MANCHESTER, N.H. – Hope Tabernacle Church on Cedar Street has long been a key supporter of the homeless population in the Queen City. That fact remains true even during the COVID-19 pandemic, although the crisis has necessitated changes.
According to Hope Tabernacle Pastor Juan Rivera, the church still gives bag lunches to Manchester’s homeless population, but have begun to give the lunches for only 30 minutes a day and outside of their building to avoid crowding that could spread the deadly disease. Rivera also reports that his church recently has only been giving out around 15 lunches per day at the church, around half of what he’d normally see, with volunteers heading around town to offer lunches to other homeless individuals across the city.
Still, he reports that the homeless people he and his volunteers are meeting are doing their best to prevent further spread coronavirus, the cause of COVID-19.
“Believe it or not, they’re doing okay and they’re trying to follow CDC guidelines from what I’ve seen,” said Rivera. “They’re trying to social distance and not shake hands. They appreciate that people are still trying to help them.”
Rivera says he has been in contact with the Manchester Health Department and other local officials to provide comfort and safety for Manchester’s homeless population during the ongoing crisis, efforts not lost on city hall given Rivera’s work in the past.
“This winter, on extremely cold nights and when the shelter was full, Pastor Rivera and volunteers opened their doors and provided a caring atmosphere and shelter to our most vulnerable residents,” said Manchester Mayor Joyce Craig. “Now, in the midst of COVID-19, Pastor Rivera and Hope Tabernacle have again stepped forward to help coordinate volunteers in a time of great need. I’m incredibly grateful for him, and Manchester’s faith community.”
While local and state authorities have created surge facilities across the state in case of hospital overcrowding with COVID-19 cases, there is not currently a coordinated plan to provide ways for New Hampshire’s homeless population to find shelter from the disease in case of homeless shelter overcrowding, with efforts like Hope Tabernacle’s providing a backstop to relieve pressure on Families in Transition and New Horizons, Manchester’s two main homeless support organizations.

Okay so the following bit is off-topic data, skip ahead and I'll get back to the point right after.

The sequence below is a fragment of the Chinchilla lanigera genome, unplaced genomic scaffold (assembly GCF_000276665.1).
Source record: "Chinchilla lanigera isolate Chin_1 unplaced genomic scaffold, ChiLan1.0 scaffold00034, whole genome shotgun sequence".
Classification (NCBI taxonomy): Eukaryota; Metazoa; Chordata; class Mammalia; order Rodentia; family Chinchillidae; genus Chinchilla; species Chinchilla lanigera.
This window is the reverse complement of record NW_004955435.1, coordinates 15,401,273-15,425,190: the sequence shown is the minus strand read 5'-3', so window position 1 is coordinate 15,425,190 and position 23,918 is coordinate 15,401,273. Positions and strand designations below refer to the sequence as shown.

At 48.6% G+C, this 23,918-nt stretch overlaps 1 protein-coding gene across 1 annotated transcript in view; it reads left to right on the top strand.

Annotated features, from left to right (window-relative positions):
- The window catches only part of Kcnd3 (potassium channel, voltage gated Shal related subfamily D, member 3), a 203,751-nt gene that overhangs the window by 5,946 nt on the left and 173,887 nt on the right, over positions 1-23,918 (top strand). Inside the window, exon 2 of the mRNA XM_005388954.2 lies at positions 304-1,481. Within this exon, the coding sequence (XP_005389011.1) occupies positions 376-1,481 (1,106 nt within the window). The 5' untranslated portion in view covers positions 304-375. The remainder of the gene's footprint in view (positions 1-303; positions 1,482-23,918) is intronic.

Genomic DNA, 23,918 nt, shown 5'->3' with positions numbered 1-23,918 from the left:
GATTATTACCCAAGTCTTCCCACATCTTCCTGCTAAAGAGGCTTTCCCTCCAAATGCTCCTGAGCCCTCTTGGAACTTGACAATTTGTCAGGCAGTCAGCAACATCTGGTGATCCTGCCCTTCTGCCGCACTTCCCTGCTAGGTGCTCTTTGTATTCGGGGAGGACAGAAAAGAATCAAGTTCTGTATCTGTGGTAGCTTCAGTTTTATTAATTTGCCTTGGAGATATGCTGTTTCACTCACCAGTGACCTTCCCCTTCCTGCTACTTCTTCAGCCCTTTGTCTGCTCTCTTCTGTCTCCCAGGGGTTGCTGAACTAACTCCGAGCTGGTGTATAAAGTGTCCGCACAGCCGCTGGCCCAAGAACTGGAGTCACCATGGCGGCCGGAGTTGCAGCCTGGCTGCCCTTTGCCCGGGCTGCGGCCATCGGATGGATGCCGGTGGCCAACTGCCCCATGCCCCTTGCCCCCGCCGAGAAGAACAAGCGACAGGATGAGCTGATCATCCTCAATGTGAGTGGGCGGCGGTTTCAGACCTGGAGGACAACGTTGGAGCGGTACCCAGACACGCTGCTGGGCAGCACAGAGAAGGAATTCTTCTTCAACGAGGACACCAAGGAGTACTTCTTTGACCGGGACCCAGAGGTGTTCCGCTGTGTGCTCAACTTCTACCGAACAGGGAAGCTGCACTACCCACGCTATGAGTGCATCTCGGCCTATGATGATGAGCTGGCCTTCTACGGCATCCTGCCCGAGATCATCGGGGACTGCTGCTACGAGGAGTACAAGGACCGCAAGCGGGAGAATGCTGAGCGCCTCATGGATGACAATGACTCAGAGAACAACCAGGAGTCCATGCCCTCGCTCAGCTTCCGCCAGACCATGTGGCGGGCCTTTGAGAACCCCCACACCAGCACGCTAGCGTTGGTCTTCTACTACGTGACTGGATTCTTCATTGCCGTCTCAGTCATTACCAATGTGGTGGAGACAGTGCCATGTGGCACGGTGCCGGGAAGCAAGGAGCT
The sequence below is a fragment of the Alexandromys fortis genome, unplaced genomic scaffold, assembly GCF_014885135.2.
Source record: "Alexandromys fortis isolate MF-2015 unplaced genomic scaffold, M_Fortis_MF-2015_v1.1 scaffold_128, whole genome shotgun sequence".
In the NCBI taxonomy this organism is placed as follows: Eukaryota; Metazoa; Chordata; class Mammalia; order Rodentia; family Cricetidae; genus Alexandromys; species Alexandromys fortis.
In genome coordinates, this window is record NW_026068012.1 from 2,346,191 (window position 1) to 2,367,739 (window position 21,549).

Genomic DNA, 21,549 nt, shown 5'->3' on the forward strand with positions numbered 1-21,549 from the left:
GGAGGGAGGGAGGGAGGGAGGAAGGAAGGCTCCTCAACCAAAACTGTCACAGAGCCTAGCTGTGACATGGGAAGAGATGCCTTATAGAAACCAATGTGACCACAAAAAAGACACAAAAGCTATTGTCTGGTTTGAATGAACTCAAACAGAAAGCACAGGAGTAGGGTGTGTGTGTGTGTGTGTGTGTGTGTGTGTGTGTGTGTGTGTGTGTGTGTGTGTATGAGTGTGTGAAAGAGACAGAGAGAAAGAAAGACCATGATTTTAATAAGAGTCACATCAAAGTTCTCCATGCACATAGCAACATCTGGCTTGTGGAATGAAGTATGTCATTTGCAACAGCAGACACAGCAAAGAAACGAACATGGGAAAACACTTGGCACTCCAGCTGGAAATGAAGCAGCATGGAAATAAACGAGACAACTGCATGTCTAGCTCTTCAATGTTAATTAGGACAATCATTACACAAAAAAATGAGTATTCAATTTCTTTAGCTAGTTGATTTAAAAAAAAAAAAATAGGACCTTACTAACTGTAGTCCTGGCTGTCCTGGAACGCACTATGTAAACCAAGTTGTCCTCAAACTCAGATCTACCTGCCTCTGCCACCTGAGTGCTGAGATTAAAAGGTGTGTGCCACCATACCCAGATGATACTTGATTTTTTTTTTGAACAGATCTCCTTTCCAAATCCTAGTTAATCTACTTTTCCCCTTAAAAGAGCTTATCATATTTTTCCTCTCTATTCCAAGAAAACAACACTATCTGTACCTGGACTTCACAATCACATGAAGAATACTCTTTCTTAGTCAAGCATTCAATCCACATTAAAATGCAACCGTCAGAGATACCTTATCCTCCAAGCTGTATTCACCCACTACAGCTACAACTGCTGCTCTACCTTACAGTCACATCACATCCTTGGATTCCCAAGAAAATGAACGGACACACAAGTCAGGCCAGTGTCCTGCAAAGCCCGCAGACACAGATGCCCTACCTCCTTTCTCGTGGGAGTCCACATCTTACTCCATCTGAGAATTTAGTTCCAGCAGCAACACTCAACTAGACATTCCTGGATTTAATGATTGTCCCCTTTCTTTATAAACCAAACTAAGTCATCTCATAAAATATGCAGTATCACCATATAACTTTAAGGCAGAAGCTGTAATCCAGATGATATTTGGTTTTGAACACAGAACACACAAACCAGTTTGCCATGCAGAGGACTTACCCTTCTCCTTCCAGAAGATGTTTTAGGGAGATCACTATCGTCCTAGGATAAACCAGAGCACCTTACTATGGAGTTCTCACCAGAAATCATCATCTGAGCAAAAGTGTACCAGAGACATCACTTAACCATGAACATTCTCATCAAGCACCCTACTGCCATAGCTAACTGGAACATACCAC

A recently unexpected $100,000 grant to those two organizations is helping to provide a secondary facility, with Rivera saying that the organizations’ primary facility nearing capacity as of last week.
According to New Hampshire Joint Information Center Spokesperson Larry Crow, there is a possibility that the New Hampshire Department of Health and Human Services may engage in efforts to help the homeless as needed, but the state’s primary focus toward helping the homeless is geared toward those infected with COVID-19, a fact that stems due to limited resources.
“Even in the best of situations it can get difficult to help people and this is by no means the best of situations,” said Crow.
UPDATE: Rivera has informed Manchester Ink Link that his initial estimate was inaccurate and Hope Tabernacle is regularly distributing 30 to 40 meals per day, but that amount is lower than the total prior to the COVID-19 outbreak.